Section 2. Respect for Civil Liberties, Including:
b. Freedoms of Peaceful Assembly and Association
The government sometimes restricted freedoms of peaceful assembly and association.
Freedom of Peaceful Assembly
The constitution and law provide for freedom of assembly. While the government restricted this right, it sometimes allowed individuals to exercise this freedom without reprisal. Media reported that thousands of protestors in different cities across the country demonstrated in July against the illegal demolition of private homes and businesses (see section 1.e, Property Restitution). The demonstrations prompted the government to meet some of the protestors’ demands. In July local police in Nukus, however, reportedly detained and beat a small group of protestors.
Authorities have the right to suspend or prohibit rallies, meetings, and demonstrations. Although the law requires demonstrators to obtain permits, most demonstrators proceeded without filing permit applications. In some incidents, authorities subjected citizens to large fines, threats, arbitrary detention, or abuse for violating procedures for organizing meetings, rallies, and demonstrations or for facilitating unsanctioned events by providing space, other facilities, or materials. Organizers of “mass events” with the potential for more than 100 participants must sign agreements with the Ministry of Interior for the provision of security prior to advertising or holding such an event. Officials broadly applied this regulation, including to private corporate functions.
Freedom of Association
While the law provides for freedom of association, the government continued to restrict this right. Authorities sought to control NGO activity, internationally funded NGOs, and unregulated Islamic and minority religious groups. The operating environment for independent civil society, in particular human rights defenders, remained restrictive, although several activists reported improved cooperation with government officials. Several independent NGOs continued to face barriers to registering locally due to earlier court orders against them or other objections by officials.
The Ministry of Justice, which oversees the registration of NGOs, requires NGOs to obtain the ministry’s approval to hold large meetings with nonmembers, including foreigners; to seek the ministry’s clearance on any event where materials are to be distributed; and to notify the ministry in writing of the content and scope of the events in question.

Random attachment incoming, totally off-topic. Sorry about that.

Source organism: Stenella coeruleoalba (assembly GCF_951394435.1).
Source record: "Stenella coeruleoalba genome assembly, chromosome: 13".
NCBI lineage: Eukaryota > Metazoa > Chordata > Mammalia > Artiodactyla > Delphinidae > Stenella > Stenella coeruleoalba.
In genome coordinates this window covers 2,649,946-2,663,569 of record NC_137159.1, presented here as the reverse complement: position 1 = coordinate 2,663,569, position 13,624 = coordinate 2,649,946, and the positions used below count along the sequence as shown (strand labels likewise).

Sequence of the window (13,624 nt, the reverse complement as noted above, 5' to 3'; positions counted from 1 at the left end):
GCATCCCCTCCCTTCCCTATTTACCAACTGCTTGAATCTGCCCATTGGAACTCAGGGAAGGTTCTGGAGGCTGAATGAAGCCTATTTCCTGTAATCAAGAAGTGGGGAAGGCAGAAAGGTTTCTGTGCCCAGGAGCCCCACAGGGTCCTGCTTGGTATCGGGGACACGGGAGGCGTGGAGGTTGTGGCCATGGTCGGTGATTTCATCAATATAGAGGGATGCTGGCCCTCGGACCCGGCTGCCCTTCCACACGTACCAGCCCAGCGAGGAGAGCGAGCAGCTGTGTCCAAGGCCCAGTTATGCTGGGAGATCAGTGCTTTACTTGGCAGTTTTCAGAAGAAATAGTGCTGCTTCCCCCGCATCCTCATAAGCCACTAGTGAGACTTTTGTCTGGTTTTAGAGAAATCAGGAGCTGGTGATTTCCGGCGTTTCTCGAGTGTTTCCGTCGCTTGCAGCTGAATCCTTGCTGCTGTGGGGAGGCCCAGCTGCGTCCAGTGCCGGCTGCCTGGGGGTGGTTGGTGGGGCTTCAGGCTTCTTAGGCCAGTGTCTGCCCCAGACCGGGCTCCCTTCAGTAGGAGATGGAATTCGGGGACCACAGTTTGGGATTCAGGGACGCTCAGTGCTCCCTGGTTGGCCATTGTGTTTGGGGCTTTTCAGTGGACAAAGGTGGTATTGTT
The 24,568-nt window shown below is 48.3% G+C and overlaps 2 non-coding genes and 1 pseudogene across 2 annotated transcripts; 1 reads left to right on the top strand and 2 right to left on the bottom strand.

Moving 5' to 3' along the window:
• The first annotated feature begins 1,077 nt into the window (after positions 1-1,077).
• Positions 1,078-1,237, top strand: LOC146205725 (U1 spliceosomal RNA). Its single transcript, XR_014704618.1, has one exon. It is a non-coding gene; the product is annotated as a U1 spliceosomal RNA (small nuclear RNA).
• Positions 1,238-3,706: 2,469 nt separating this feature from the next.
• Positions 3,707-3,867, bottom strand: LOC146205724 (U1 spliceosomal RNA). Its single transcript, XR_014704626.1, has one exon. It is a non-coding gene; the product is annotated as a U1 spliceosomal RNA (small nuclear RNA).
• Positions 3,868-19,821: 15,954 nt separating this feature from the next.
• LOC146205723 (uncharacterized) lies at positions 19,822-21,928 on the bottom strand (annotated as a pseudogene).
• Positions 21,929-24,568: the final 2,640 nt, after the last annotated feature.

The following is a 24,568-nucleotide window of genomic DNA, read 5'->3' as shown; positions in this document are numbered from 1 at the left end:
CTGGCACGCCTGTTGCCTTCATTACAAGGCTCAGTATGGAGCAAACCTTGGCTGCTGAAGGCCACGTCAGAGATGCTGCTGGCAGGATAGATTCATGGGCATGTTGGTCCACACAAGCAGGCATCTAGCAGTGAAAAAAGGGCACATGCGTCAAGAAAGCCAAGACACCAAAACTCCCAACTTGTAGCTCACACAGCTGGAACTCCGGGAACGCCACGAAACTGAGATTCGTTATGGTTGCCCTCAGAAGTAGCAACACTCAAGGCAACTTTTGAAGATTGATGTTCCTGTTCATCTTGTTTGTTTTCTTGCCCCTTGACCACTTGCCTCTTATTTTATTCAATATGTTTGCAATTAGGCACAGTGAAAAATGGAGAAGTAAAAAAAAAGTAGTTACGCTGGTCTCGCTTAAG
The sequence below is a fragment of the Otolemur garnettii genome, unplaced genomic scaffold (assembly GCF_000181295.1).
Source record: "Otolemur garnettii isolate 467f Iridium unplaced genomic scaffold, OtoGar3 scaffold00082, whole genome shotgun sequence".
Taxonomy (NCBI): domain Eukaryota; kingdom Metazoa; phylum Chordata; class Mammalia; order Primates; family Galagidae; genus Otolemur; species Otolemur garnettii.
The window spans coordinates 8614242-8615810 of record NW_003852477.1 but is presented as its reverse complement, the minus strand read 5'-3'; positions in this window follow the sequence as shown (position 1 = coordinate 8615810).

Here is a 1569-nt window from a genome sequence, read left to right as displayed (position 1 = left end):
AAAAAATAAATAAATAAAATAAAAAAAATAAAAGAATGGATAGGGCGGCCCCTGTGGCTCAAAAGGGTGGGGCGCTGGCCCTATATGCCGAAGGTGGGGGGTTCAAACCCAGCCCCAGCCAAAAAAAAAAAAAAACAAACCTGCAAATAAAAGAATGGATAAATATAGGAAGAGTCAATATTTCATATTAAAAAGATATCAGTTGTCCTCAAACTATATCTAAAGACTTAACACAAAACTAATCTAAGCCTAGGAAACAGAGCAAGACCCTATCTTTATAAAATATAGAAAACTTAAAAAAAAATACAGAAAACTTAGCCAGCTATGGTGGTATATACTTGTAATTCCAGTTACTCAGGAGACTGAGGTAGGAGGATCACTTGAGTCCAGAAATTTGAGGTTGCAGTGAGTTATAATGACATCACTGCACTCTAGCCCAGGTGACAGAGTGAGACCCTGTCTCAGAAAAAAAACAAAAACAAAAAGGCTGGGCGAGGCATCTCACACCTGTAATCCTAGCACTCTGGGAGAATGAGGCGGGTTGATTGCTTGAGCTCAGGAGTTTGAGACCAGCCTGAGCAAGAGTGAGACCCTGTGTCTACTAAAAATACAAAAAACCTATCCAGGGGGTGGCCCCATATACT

The government has a legal framework for public oversight of the activities of government bodies and government officials. In accordance with the law, citizens, citizens’ self-government bodies, noncommercial organizations, and mass media have the right to exercise oversight regarding activities of government bodies and officials.
There are legal restrictions on the types of groups that may be formed. The law requires that organizations with an operating budget and funds register formally with the government. The law allows for a six-month grace period for new organizations to operate while awaiting registration from the Ministry of Justice, during which time the government officially classifies them as “initiative groups.” Several NGOs continued to function as initiative groups for periods longer than six months.
In 2018 the government issued a number of regulations that affected NGO activity. NGOs are no longer required to obtain approval from the Ministry of Justice in order to conduct events, but they still need to notify the ministry of plans to conduct public programs. The minimum period for informing the ministry of planned activities is 10 days before the start of an event without the participation of foreign citizens, and 20 days before the start of event with the participation of foreign citizens. The ministry only provides NGOs with written notice in cases of refusal to conduct the event. The law also requires that NGOs file annual reports to the government. In 2018 the Ministry of Justice adopted the Regulation on Monitoring and Studying Activities of Nongovernmental, Noncommercial Organizations, which establishes a separate procedure on monitoring and studying NGOs’ activities.